“[I]t is arguable that the entire country, not just Ontario, has a stake in the Oct. 10 election… Given the manner in which premiers’ meetings have descended into unsightly orgies of interprovincial money-grubbing in recent years, it would be nice to see Canada’s largest province put forward a leader who could draw these squabbling men into something like common purpose. It is hard to imagine anyone in this country better able to do that than John Tory.” [John Tory for Ontario premier (National Post, Oct. 5, 2007)]

This brings us to Oct. 8, 2008, and the Post’s third endorsement of Stephen Harper for prime minister.

“Next week’s vote will determine whether Canada’s tax system is overhauled through the imposition of a massive levy on carbon-based fuels; the nature of our continuing presence in Afghanistan; and how our government will respond to the historic meltdown unfolding in financial markets. Faced with these high stakes, we believe, Canada would be best served if Stephen Harper’s Conservative government were to receive a second mandate, this time in majority form,” the Post said clearly trying to scare voters with the alternative.

“Mr. Harper’s government has been perfect,” the Post said citing only a tiny handful of areas of concern. These include its decision to tax income trusts, failure to act on the gun registry, the gag law, Section 13 of the Human Rights Act, continual spending increases and flouting its own fixed date election law.

“But given the huge range of other activities undertaken in the course of leading Canada, it must be said that Mr. Harper has governed the country well overall. He has stuck by Canada’s mission in Afghanistan, provided sound stewardship for the economy… managed the Quebec file well, returned Canada-U. S. relations to their normal level of amity, lowered taxes, and implemented a number of welcome tweaks to our criminal justice system,” the Post said.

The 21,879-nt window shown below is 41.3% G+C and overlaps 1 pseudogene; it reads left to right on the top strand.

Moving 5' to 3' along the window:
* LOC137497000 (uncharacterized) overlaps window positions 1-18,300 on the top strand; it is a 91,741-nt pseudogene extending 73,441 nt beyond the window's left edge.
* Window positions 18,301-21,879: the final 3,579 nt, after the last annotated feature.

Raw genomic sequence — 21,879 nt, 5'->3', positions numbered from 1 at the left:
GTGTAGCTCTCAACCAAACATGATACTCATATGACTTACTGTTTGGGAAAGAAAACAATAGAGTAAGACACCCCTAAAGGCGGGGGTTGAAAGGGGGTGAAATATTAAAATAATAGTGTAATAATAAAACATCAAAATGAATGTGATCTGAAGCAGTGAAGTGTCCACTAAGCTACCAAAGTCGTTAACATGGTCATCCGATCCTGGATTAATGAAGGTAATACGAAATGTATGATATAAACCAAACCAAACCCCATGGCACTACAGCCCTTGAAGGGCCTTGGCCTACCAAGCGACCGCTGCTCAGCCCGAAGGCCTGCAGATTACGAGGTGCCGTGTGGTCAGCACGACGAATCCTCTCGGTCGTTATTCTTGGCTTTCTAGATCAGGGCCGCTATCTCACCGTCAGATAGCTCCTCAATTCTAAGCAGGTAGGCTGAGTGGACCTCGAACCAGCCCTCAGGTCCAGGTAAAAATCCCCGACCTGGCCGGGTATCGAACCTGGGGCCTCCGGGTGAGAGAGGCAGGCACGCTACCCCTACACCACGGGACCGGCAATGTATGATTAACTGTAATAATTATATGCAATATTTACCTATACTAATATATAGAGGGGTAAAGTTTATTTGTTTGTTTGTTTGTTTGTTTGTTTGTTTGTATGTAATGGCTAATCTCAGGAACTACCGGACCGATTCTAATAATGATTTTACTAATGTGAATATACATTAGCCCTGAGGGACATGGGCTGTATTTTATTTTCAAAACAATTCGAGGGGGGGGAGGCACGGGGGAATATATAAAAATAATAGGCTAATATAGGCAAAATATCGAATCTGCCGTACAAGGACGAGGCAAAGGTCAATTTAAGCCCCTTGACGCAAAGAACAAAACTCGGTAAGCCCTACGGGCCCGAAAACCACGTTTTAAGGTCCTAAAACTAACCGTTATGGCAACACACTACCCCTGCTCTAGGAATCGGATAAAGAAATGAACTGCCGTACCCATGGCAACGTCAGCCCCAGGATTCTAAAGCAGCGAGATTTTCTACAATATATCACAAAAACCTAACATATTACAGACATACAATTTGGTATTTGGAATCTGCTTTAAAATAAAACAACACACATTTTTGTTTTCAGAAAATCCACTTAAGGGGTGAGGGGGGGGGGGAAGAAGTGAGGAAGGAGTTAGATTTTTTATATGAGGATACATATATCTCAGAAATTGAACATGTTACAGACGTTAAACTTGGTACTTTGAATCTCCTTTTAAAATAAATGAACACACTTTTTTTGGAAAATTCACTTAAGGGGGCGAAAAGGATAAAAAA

“Most importantly of all, Mr. Harper has avoided the temptation to impose any large-scale Trudeauvian social-engineering schemes on the country,” the Post saying “Canadians should be thankful” that the Conservative’s 2008 election platform does not contain a pharacare or national child care program.

“Like all elections, this one presents Canadians with a choice between imperfect options. But on balance, the Conservatives are clearly the best choice for this country. We urge our readers to vote accordingly on Oct. 14.” [A Conservative majority serves Canada’s needs (National Post, Oct. 8, 2008)]

Examples of Harper’s broken promises and questionable policies could fill a book. Oh, it did! It’s called The Harper Record and was released for free download by the Canadian Centre for Policy Alternatives on Sept. 23, 2008.

“Contrary to the general perception that this has been a moderate government, this book reveals that it, in fact, has taken significant steps to transform Canada in a very short time. Harper's very conservative vision has been advanced across a broad range of policies. It is a deeply troubling prelude of things to come,” says Teresa Healy, who edited the book, in a news release.

On Sept. 30, 2008, the Toronto Star reported that when Harper took power he inherited a $12 billion federal budget surplus. A couple of weeks earlier on Sept. 18, 2008, the CBC said the Tories are projecting a $2.3-billion surplus this fiscal year and only $1.3 billion for the next, down from the $10.2-billion surplus for the 2007-08 fiscal year. A deficit is not that far off.

Stephen Harper headed into Election Day with public opinion polls saying the Conservatives were sitting at 34.2 per cent, down from the 36.3 per cent it had going into the Jan. 2006 election. It seems clear that Canadians simply don’t trust this man as prime minister.

1 Comments:

At 1:43 AM, Blogger nickysam said...

The National Post started a new "eco-page" , which is pretty funny when the lead story on the front page is an admiring portrait of "eco-Judas" Patrick Moore. The energy industry has always taken its moderate toll on wildlife, from the days of whale oil to California’s raptor-shredding wind turbines, it would certainly be something if a few hundred more ducks, martyred in the name of in the name of industrial progress, made all that much of a difference.
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Nickysam